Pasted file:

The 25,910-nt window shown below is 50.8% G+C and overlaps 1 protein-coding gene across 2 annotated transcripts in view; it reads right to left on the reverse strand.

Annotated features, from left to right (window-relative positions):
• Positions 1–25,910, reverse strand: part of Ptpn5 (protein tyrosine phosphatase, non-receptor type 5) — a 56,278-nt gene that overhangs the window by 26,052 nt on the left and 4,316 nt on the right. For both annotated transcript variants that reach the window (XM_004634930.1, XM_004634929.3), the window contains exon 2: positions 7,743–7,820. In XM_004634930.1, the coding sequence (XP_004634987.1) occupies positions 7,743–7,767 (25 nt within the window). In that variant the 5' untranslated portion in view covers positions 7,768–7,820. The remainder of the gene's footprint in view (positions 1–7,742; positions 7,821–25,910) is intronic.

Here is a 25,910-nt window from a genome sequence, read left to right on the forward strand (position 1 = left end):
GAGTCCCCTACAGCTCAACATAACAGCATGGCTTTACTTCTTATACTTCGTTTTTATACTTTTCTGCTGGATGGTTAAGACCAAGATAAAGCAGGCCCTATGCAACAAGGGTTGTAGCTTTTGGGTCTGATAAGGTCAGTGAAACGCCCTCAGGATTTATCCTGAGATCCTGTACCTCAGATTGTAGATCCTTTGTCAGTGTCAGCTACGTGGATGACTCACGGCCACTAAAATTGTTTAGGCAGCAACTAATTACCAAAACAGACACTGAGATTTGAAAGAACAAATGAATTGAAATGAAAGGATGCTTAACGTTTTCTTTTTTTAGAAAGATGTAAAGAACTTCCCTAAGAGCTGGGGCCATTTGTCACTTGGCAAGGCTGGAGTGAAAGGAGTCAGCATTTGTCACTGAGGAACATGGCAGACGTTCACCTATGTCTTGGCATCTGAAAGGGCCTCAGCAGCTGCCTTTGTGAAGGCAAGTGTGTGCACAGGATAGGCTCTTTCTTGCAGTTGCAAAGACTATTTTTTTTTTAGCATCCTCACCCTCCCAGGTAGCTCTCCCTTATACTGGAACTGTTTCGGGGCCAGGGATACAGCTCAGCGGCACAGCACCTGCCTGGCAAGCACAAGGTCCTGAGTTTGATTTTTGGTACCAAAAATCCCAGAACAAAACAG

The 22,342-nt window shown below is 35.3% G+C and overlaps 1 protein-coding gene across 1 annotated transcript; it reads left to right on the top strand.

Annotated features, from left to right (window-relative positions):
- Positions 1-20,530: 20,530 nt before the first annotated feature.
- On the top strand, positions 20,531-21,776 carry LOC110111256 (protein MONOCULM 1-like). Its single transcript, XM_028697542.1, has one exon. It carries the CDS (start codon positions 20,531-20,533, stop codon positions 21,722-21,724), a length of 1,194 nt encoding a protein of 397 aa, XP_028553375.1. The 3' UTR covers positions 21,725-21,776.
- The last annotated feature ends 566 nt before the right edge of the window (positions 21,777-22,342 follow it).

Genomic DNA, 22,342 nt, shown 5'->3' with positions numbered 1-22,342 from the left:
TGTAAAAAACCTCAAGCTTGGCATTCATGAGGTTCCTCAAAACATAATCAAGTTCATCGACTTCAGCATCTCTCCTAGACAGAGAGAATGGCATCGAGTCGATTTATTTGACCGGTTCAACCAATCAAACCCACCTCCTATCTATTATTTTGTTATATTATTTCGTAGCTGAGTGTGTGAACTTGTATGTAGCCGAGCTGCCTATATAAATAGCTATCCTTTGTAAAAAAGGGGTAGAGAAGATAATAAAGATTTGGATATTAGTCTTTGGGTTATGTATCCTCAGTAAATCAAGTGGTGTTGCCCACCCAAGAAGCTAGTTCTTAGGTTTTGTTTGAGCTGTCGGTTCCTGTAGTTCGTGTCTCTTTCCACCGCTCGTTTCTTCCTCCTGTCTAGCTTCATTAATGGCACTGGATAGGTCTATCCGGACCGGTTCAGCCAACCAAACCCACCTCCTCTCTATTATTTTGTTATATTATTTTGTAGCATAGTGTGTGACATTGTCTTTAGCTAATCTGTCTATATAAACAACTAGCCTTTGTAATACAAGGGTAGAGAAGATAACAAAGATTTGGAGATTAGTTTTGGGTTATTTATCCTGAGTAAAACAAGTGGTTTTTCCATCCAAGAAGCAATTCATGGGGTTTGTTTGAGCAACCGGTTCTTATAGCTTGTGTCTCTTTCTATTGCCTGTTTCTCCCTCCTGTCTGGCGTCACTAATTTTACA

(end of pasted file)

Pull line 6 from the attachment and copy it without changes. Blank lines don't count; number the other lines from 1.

The 22,342-nt window shown below is 35.3% G+C and overlaps 1 protein-coding gene across 1 annotated transcript; it reads left to right on the top strand.